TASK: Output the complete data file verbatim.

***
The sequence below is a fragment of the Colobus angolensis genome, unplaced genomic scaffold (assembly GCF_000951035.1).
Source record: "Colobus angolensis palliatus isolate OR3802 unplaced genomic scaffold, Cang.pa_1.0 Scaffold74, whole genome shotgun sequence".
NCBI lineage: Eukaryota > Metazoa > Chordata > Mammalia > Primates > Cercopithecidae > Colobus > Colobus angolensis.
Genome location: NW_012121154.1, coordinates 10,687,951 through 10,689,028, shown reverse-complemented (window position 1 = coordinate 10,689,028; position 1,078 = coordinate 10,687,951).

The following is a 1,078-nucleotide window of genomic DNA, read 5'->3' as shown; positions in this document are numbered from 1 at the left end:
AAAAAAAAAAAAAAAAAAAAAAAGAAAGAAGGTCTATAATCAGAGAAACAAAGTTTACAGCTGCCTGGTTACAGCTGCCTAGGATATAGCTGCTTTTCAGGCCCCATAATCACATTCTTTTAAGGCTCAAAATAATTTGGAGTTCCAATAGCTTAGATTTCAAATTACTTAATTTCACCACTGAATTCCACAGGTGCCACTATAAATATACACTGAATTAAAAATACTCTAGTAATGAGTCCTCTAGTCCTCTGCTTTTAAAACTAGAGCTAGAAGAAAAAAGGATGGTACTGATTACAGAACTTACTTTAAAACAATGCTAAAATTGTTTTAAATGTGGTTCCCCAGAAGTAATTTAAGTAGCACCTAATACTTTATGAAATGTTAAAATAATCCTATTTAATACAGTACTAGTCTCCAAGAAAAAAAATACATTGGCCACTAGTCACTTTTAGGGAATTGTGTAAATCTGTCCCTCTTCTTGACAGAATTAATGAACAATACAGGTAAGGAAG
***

The sequence below is a fragment of the Colobus angolensis genome, unplaced genomic scaffold (assembly GCF_000951035.1).
Source record: "Colobus angolensis palliatus isolate OR3802 unplaced genomic scaffold, Cang.pa_1.0 Scaffold74, whole genome shotgun sequence".
NCBI lineage: Eukaryota > Metazoa > Chordata > Mammalia > Primates > Cercopithecidae > Colobus > Colobus angolensis.
Genome location: NW_012121154.1, coordinates 10,687,951 through 10,689,028, shown reverse-complemented (window position 1 = coordinate 10,689,028; position 1,078 = coordinate 10,687,951).

The following is a 1,078-nucleotide window of genomic DNA, read 5'->3' as shown; positions in this document are numbered from 1 at the left end:
AAAAAAAAAAAAAAAAAAAAAAAGAAAGAAGGTCTATAATCAGAGAAACAAAGTTTACAGCTGCCTGGTTACAGCTGCCTAGGATATAGCTGCTTTTCAGGCCCCATAATCACATTCTTTTAAGGCTCAAAATAATTTGGAGTTCCAATAGCTTAGATTTCAAATTACTTAATTTCACCACTGAATTCCACAGGTGCCACTATAAATATACACTGAATTAAAAATACTCTAGTAATGAGTCCTCTAGTCCTCTGCTTTTAAAACTAGAGCTAGAAGAAAAAAGGATGGTACTGATTACAGAACTTACTTTAAAACAATGCTAAAATTGTTTTAAATGTGGTTCCCCAGAAGTAATTTAAGTAGCACCTAATACTTTATGAAATGTTAAAATAATCCTATTTAATACAGTACTAGTCTCCAAGAAAAAAAATACATTGGCCACTAGTCACTTTTAGGGAATTGTGTAAATCTGTCCCTCTTCTTGACAGAATTAATGAACAATACAGGTAAGGAAG